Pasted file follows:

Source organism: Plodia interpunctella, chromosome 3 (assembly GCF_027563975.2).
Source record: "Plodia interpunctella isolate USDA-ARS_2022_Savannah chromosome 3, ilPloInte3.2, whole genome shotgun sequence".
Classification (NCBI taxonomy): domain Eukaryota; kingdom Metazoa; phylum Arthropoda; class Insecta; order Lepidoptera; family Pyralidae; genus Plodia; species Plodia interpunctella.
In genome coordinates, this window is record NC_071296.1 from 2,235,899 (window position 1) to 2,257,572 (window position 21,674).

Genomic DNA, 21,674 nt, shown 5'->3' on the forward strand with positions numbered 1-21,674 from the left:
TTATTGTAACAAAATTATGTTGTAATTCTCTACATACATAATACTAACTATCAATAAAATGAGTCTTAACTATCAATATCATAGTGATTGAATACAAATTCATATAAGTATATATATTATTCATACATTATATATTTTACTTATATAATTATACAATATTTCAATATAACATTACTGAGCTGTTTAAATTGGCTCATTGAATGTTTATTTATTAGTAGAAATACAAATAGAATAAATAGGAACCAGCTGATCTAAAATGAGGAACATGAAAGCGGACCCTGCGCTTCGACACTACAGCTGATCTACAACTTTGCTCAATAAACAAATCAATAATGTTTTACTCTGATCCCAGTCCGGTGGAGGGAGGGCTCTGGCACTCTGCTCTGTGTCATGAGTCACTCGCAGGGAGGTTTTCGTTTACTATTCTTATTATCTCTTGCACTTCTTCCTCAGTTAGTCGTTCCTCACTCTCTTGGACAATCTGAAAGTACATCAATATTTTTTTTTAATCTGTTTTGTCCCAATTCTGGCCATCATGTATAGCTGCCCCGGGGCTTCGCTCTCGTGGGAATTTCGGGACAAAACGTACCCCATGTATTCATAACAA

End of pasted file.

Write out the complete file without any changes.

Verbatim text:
Source organism: Plodia interpunctella, chromosome 3 (assembly GCF_027563975.2).
Source record: "Plodia interpunctella isolate USDA-ARS_2022_Savannah chromosome 3, ilPloInte3.2, whole genome shotgun sequence".
Classification (NCBI taxonomy): domain Eukaryota; kingdom Metazoa; phylum Arthropoda; class Insecta; order Lepidoptera; family Pyralidae; genus Plodia; species Plodia interpunctella.
In genome coordinates, this window is record NC_071296.1 from 2,235,899 (window position 1) to 2,257,572 (window position 21,674).

Genomic DNA, 21,674 nt, shown 5'->3' on the forward strand with positions numbered 1-21,674 from the left:
TTATTGTAACAAAATTATGTTGTAATTCTCTACATACATAATACTAACTATCAATAAAATGAGTCTTAACTATCAATATCATAGTGATTGAATACAAATTCATATAAGTATATATATTATTCATACATTATATATTTTACTTATATAATTATACAATATTTCAATATAACATTACTGAGCTGTTTAAATTGGCTCATTGAATGTTTATTTATTAGTAGAAATACAAATAGAATAAATAGGAACCAGCTGATCTAAAATGAGGAACATGAAAGCGGACCCTGCGCTTCGACACTACAGCTGATCTACAACTTTGCTCAATAAACAAATCAATAATGTTTTACTCTGATCCCAGTCCGGTGGAGGGAGGGCTCTGGCACTCTGCTCTGTGTCATGAGTCACTCGCAGGGAGGTTTTCGTTTACTATTCTTATTATCTCTTGCACTTCTTCCTCAGTTAGTCGTTCCTCACTCTCTTGGACAATCTGAAAGTACATCAATATTTTTTTTTAATCTGTTTTGTCCCAATTCTGGCCATCATGTATAGCTGCCCCGGGGCTTCGCTCTCGTGGGAATTTCGGGACAAAACGTACCCCATGTATTCATAACAA